Intellectual property is not some elusive concept that lawyers toss around, just because. It’s actually a major way to level the playing field of Black America. We are insanely creative people but taking the steps to protect the ownership of our creative assets could allow us to build generational wealth, spurred by our creativity alone. But, we have to slow down and always think big picture first.

At this point, you may be reevaluating Spotify’s motive for this boot camp and even questioning their ethics. However, that is not the aim of this letter.

This is a call to action! 

While Spotify’s call for women of color to produce more podcasts is great, at the end of the day Spotify, and companies akin, still have a job, and that is to generate revenue. You have a job as well, that goes way beyond creating, and that is to protect ownership of your intellectual property and monetize your creative assets for generations to come.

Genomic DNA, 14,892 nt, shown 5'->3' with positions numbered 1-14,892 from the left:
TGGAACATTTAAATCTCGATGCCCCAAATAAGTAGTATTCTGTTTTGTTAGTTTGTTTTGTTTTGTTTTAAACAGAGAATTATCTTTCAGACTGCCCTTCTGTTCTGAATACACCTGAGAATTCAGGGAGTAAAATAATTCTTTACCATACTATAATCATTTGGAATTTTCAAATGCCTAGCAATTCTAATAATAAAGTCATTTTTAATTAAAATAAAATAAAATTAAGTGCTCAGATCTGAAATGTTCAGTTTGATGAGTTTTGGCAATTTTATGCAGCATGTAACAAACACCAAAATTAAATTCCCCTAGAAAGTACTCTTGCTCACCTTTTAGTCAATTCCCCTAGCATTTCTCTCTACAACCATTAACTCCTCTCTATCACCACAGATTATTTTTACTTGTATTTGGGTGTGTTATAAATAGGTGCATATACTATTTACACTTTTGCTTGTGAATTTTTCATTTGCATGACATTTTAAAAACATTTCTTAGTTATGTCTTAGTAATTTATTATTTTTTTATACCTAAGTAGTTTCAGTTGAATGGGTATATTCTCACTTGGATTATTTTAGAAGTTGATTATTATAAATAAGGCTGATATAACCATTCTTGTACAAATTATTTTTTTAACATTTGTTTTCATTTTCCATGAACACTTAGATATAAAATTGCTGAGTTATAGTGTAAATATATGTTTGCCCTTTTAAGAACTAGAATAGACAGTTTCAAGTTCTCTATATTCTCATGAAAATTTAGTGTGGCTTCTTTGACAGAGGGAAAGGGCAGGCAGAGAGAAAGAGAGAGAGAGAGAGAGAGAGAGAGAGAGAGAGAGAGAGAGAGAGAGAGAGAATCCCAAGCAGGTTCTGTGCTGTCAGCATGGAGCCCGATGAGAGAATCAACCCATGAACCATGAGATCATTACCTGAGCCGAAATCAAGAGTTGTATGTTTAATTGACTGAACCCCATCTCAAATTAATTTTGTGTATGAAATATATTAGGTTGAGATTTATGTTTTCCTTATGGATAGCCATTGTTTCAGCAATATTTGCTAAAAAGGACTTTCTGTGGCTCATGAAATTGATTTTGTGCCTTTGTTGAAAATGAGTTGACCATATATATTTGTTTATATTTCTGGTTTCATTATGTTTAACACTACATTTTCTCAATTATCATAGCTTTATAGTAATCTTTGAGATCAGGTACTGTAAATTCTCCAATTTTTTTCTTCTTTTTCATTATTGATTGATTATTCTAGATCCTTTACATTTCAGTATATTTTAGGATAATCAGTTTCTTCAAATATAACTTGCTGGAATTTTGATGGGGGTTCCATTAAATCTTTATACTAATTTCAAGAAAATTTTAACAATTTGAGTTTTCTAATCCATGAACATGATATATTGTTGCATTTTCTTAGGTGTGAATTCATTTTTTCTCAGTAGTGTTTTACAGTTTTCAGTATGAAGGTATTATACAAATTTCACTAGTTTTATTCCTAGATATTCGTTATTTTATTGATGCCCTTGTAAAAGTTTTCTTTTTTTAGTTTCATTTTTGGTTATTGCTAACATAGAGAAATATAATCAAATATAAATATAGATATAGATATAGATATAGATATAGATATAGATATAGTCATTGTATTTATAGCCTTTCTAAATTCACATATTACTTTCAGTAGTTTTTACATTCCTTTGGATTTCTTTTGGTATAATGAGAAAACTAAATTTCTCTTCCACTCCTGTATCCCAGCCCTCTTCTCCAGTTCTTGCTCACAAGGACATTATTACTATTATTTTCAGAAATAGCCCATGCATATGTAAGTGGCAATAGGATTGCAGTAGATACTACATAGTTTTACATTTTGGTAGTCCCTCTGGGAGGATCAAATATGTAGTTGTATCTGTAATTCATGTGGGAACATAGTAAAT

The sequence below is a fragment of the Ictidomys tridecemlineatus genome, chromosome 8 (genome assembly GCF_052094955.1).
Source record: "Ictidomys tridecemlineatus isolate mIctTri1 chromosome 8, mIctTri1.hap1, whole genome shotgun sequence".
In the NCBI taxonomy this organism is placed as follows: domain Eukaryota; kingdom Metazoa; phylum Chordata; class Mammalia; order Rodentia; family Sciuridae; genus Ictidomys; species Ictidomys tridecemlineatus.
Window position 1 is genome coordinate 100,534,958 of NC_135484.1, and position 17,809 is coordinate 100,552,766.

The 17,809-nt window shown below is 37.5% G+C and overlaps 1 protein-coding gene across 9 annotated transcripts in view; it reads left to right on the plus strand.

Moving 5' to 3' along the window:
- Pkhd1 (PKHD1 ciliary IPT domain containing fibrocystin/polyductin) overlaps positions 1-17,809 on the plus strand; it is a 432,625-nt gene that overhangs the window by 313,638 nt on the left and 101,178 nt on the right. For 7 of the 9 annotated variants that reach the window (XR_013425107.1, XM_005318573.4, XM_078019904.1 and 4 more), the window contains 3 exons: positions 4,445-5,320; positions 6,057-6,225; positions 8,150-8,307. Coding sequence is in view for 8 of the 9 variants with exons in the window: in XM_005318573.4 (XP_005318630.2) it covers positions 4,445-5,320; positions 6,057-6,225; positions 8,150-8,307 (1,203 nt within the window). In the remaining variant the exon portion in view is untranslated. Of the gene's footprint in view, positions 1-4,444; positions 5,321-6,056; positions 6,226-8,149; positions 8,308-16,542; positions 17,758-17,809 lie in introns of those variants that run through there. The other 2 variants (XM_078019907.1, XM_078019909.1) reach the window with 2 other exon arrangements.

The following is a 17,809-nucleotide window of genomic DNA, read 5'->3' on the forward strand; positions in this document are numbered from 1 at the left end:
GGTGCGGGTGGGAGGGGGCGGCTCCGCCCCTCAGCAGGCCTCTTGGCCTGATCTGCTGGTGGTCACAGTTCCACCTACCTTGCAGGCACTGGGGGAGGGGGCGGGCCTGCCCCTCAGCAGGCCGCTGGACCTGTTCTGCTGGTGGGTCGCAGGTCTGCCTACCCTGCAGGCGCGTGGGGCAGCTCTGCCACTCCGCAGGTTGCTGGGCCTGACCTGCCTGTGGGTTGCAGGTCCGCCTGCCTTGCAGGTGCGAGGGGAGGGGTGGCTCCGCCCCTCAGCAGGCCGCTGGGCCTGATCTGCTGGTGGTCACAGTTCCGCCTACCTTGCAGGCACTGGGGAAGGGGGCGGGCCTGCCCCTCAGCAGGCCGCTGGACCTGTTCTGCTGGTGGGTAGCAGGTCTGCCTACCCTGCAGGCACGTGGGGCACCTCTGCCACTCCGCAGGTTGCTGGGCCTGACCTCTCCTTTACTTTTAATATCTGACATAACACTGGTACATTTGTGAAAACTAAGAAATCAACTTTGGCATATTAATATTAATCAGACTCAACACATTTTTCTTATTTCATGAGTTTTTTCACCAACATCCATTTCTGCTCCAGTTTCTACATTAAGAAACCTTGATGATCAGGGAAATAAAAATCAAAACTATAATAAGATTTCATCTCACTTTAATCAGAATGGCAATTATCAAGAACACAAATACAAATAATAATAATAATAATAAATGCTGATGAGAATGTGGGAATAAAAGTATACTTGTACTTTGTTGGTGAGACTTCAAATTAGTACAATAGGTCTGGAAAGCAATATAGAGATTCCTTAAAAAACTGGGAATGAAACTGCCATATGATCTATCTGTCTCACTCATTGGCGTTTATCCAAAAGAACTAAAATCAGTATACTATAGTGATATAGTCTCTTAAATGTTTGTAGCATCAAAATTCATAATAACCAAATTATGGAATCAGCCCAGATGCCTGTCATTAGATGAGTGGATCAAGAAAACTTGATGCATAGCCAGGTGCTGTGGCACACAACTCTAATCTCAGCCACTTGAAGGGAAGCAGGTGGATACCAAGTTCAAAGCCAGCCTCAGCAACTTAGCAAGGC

We’re not saying Spotify is all bad. What we’re saying is, Read and understand the fine print, especially when it comes to ownership and terms that attempt to place a value on your intellectual property.

Intellectual Property = Generational Wealth  

Your content is queen. It’s no secret that content distribution deals with independent creators can come with an offer price of more than $10,000. So, think about the long term— how might today’s “opportunity” limit you in the future? What future opportunities will you have to leave on the table? How will the value of your stock increase between now and then? Then, make a fully informed decision from there. It may be too late, since you’ve already submitted, but it’s never too late to use this as a learning experience that will help you with future decisions.

It’s time we start focusing on generating wealth, monetizing our own intellectual assets, and stop these big brands from monetizing our magic for their corporate gain. It’s time for you to bet on you. We aren’t saying it will be easy but we are saying that it will be worth it.

Respectfully, your sisters in IP,

Janeya Griffin - The Commercializer™️ & Patrice Perkins - Creative Genius Law


(Photo: Getty Images)